### What is Taylor Series???

Taylor Series in simple terms, is a way of finding the value of a function at any point. To calculate and formulate the answer, all we need is the function value at a single point and the values of all its derivatives at that point. The general expression for Taylor Series is expressed as follows.
$$f(x) = \sum_{k = 0}^{\infty}\frac{1}{k!}(x - a)^kf^k(a)$$ Note that we need to know what the function values are at $f(a)$, $f'(a)$, $f''(a)$, ...

The above expression is the series representation of infinite terms. There is an alternative way of expressing the Taylor Series in finite terms. It is as follows $$f(x) = \sum_{k = 0}^{n}\frac{1}{k!}(x - a)^kf^k(a) + \frac{1}{(n+1)!}(x-a)^{(n+1)}f^{(n+1)}(\sigma)$$ The last term is known as the error term and $\sigma \in [x, a]$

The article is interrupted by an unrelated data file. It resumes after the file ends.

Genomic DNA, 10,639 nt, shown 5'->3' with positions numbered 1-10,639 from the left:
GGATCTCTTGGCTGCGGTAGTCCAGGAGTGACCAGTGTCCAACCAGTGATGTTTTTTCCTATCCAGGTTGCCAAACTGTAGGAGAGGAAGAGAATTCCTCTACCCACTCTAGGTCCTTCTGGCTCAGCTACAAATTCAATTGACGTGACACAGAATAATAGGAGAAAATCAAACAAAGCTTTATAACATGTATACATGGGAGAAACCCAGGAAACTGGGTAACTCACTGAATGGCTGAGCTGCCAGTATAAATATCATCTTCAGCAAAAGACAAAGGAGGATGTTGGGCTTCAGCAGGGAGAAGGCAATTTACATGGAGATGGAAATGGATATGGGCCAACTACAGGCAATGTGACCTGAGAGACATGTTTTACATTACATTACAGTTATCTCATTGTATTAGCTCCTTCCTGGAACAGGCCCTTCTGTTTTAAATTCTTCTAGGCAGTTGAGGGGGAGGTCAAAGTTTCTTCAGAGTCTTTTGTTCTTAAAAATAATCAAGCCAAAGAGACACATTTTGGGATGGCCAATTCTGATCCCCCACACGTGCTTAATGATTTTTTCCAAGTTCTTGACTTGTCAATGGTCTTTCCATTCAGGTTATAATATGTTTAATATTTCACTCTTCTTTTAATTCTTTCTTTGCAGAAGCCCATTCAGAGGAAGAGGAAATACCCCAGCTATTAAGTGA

### Use in exercises

Let's look at how this works when we have the required stuff to calculate the value of a function at any point. Let's say we have a function given to us in a form of a differential equation. The function is $\frac{df(x)}{dx} = 2(f(x))^3 + 1$. And they have given the value of this function at $f(0) = 2$. Note that that is all we need to calculate the function value at any point. Let's try to find $f(0.5)$ from a second order polynomial.

We can write the third order polynomial as follows $$f(x) = \sum_{k = 0}^{1}\frac{1}{k!}(x - a)^kf^k(a) + \frac{1}{(2)!}(x-a)^{(2)}f^{(2)}(\sigma)$$ Comparing the known values, we know that $a = 0$. Now let's try to derive the derivatives at point $0$. \begin{align} f(0) &\ {= 2}\\ f'(0) &\ {= \frac{df(0)}{dx}}\\ &\ {= 2(2)^3 + 1}\\ &\ {= 17}\\ f''(0)&\ {= \frac{d^2f(0)}{dx^2}}\\ &\ {= 2\times3(f(0))^2\times f'(0)}\\ &\ {= 2\times3(2)^2\times 17}\\ &\ {= 408}\\ \end{align} Now the Taylor Series expansion is as follows $$f(x) = f(0) + (x-0)f'(0) + \frac{1}{2}(x-0)^2f''(0)$$ Substituting known values and simplifying $$f(x) = 2 + (x)(17) + \frac{1}{2}(x)^2(408)$$ This yields $f(x) = 204x^2 + 17x + 2$

So $f(0.5)$ will be 61.5